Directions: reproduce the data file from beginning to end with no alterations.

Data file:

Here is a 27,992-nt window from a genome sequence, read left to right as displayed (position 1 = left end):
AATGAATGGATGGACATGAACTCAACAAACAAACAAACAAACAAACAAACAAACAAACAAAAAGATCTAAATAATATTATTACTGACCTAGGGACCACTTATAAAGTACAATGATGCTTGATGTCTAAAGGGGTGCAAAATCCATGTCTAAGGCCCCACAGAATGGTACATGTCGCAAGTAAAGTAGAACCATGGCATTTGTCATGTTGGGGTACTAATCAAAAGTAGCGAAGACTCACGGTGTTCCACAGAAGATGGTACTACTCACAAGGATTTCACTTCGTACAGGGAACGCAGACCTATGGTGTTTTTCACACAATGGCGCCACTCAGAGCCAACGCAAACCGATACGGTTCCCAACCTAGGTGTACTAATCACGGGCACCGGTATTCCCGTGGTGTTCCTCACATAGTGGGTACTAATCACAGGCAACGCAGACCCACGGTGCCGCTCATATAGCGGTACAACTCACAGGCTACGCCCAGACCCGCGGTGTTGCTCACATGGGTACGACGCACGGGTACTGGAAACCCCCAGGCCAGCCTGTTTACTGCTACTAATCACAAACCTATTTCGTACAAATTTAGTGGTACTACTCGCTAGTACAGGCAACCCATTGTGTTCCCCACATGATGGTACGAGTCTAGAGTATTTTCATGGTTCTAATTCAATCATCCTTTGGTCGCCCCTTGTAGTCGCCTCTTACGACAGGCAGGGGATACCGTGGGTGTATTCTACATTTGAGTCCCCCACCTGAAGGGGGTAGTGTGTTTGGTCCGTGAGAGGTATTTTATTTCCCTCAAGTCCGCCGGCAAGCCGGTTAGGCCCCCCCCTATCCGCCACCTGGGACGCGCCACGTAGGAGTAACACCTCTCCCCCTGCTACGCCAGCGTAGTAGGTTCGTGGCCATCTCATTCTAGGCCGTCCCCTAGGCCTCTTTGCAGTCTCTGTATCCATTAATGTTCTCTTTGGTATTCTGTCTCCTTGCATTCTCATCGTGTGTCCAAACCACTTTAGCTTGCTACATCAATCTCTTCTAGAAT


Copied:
Here is a 27,992-nt window from a genome sequence, read left to right as displayed (position 1 = left end):
AATGAATGGATGGACATGAACTCAACAAACAAACAAACAAACAAACAAACAAACAAACAAAAAGATCTAAATAATATTATTACTGACCTAGGGACCACTTATAAAGTACAATGATGCTTGATGTCTAAAGGGGTGCAAAATCCATGTCTAAGGCCCCACAGAATGGTACATGTCGCAAGTAAAGTAGAACCATGGCATTTGTCATGTTGGGGTACTAATCAAAAGTAGCGAAGACTCACGGTGTTCCACAGAAGATGGTACTACTCACAAGGATTTCACTTCGTACAGGGAACGCAGACCTATGGTGTTTTTCACACAATGGCGCCACTCAGAGCCAACGCAAACCGATACGGTTCCCAACCTAGGTGTACTAATCACGGGCACCGGTATTCCCGTGGTGTTCCTCACATAGTGGGTACTAATCACAGGCAACGCAGACCCACGGTGCCGCTCATATAGCGGTACAACTCACAGGCTACGCCCAGACCCGCGGTGTTGCTCACATGGGTACGACGCACGGGTACTGGAAACCCCCAGGCCAGCCTGTTTACTGCTACTAATCACAAACCTATTTCGTACAAATTTAGTGGTACTACTCGCTAGTACAGGCAACCCATTGTGTTCCCCACATGATGGTACGAGTCTAGAGTATTTTCATGGTTCTAATTCAATCATCCTTTGGTCGCCCCTTGTAGTCGCCTCTTACGACAGGCAGGGGATACCGTGGGTGTATTCTACATTTGAGTCCCCCACCTGAAGGGGGTAGTGTGTTTGGTCCGTGAGAGGTATTTTATTTCCCTCAAGTCCGCCGGCAAGCCGGTTAGGCCCCCCCCTATCCGCCACCTGGGACGCGCCACGTAGGAGTAACACCTCTCCCCCTGCTACGCCAGCGTAGTAGGTTCGTGGCCATCTCATTCTAGGCCGTCCCCTAGGCCTCTTTGCAGTCTCTGTATCCATTAATGTTCTCTTTGGTATTCTGTCTCCTTGCATTCTCATCGTGTGTCCAAACCACTTTAGCTTGCTACATCAATCTCTTCTAGAAT